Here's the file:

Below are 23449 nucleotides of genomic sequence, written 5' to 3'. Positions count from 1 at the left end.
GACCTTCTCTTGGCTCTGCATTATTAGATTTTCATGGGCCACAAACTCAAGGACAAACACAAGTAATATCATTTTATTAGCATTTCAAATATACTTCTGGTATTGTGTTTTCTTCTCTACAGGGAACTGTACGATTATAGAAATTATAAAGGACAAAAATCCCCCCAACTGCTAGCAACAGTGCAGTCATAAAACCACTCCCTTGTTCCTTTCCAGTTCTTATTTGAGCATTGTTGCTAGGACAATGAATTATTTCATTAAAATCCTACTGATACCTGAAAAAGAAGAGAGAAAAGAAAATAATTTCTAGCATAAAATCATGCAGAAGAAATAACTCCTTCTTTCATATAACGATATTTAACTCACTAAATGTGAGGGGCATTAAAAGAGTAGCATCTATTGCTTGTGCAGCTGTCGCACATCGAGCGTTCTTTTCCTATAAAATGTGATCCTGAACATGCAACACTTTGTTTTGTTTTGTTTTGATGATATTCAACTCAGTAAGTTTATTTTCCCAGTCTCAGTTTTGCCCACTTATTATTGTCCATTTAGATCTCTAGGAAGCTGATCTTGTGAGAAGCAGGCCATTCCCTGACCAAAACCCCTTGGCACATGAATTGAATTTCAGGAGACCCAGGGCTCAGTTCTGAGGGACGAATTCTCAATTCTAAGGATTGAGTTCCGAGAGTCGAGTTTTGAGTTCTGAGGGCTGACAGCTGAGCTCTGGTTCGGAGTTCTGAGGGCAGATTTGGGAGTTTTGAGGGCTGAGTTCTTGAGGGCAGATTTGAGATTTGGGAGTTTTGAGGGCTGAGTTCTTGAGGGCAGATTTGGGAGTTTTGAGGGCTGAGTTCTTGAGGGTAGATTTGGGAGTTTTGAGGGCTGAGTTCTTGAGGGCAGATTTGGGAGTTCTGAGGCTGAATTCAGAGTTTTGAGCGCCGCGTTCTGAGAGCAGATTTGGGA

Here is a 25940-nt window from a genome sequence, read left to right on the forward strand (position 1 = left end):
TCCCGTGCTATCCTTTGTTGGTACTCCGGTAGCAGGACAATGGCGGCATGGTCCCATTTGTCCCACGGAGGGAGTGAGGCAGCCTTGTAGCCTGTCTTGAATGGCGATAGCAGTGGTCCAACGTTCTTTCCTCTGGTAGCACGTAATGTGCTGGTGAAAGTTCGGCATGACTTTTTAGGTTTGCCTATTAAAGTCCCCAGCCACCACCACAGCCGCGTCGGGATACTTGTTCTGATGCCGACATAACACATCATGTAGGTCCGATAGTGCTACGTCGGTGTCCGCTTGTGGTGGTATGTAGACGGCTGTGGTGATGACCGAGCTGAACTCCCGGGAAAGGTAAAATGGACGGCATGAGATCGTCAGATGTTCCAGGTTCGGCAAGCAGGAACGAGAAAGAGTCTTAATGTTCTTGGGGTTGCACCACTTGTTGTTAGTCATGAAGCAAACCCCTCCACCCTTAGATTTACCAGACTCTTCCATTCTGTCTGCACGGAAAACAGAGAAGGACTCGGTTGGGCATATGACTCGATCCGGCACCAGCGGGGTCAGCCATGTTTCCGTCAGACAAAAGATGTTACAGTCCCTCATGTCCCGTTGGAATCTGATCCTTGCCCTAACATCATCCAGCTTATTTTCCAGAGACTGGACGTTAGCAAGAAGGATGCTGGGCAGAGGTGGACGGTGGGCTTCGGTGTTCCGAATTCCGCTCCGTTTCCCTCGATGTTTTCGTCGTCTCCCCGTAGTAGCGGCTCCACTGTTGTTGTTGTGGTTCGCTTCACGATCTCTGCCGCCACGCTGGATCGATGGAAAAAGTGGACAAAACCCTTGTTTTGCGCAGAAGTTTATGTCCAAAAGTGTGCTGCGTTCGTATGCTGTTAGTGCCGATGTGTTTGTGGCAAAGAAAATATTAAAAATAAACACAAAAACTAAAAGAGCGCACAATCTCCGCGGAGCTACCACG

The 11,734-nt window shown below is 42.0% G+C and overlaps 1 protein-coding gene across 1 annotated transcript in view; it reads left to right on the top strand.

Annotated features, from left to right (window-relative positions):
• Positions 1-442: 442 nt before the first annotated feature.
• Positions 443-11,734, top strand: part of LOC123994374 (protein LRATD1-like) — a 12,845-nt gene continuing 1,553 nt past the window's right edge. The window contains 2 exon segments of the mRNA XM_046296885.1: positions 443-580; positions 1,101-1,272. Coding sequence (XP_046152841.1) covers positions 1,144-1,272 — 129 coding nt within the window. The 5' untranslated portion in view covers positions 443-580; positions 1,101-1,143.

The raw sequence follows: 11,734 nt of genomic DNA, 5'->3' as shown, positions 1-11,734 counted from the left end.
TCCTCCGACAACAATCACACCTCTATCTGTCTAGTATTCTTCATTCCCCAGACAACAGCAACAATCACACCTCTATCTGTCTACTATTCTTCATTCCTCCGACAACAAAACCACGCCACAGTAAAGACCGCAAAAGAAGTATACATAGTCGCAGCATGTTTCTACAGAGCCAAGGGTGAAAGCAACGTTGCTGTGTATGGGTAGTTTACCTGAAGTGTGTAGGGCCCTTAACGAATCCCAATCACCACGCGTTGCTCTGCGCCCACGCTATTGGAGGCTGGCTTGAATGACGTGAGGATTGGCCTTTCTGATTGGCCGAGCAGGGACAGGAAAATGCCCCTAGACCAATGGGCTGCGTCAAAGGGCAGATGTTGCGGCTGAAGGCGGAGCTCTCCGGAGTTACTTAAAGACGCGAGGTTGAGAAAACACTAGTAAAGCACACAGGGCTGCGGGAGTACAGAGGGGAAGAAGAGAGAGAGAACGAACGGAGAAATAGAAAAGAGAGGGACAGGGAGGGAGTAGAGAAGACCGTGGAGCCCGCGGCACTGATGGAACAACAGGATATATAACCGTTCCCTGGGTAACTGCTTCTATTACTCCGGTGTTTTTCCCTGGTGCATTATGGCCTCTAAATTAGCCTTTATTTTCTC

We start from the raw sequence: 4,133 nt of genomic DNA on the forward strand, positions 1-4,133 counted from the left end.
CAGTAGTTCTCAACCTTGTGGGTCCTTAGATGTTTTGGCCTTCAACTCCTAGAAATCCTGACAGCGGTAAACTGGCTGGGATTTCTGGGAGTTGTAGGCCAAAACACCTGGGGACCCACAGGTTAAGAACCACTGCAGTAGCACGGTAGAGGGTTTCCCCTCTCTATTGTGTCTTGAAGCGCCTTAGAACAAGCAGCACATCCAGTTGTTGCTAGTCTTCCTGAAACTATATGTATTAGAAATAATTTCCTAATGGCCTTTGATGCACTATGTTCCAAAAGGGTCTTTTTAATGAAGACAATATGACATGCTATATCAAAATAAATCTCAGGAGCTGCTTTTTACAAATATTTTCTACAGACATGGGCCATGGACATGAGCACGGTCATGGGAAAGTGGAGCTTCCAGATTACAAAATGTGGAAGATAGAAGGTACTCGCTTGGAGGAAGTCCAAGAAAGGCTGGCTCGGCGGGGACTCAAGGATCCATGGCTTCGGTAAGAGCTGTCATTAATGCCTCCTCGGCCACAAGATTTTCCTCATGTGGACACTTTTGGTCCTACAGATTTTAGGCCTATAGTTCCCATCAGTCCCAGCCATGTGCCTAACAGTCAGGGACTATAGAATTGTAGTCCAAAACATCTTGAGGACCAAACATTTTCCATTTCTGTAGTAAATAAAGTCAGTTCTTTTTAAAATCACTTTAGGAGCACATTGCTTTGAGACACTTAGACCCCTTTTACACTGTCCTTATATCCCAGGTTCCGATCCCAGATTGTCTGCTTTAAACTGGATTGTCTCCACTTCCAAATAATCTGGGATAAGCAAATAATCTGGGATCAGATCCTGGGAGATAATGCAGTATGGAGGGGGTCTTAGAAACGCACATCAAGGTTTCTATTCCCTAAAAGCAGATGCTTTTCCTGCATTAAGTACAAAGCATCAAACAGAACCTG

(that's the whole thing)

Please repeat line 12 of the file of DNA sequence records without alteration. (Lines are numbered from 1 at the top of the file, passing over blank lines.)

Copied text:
CAGTAGTTCTCAACCTTGTGGGTCCTTAGATGTTTTGGCCTTCAACTCCTAGAAATCCTGACAGCGGTAAACTGGCTGGGATTTCTGGGAGTTGTAGGCCAAAACACCTGGGGACCCACAGGTTAAGAACCACTGCAGTAGCACGGTAGAGGGTTTCCCCTCTCTATTGTGTCTTGAAGCGCCTTAGAACAAGCAGCACATCCAGTTGTTGCTAGTCTTCCTGAAACTATATGTATTAGAAATAATTTCCTAATGGCCTTTGATGCACTATGTTCCAAAAGGGTCTTTTTAATGAAGACAATATGACATGCTATATCAAAATAAATCTCAGGAGCTGCTTTTTACAAATATTTTCTACAGACATGGGCCATGGACATGAGCACGGTCATGGGAAAGTGGAGCTTCCAGATTACAAAATGTGGAAGATAGAAGGTACTCGCTTGGAGGAAGTCCAAGAAAGGCTGGCTCGGCGGGGACTCAAGGATCCATGGCTTCGGTAAGAGCTGTCATTAATGCCTCCTCGGCCACAAGATTTTCCTCATGTGGACACTTTTGGTCCTACAGATTTTAGGCCTATAGTTCCCATCAGTCCCAGCCATGTGCCTAACAGTCAGGGACTATAGAATTGTAGTCCAAAACATCTTGAGGACCAAACATTTTCCATTTCTGTAGTAAATAAAGTCAGTTCTTTTTAAAATCACTTTAGGAGCACATTGCTTTGAGACACTTAGACCCCTTTTACACTGTCCTTATATCCCAGGTTCCGATCCCAGATTGTCTGCTTTAAACTGGATTGTCTCCACTTCCAAATAATCTGGGATAAGCAAATAATCTGGGATCAGATCCTGGGAGATAATGCAGTATGGAGGGGGTCTTAGAAACGCACATCAAGGTTTCTATTCCCTAAAAGCAGATGCTTTTCCTGCATTAAGTACAAAGCATCAAACAGAACCTG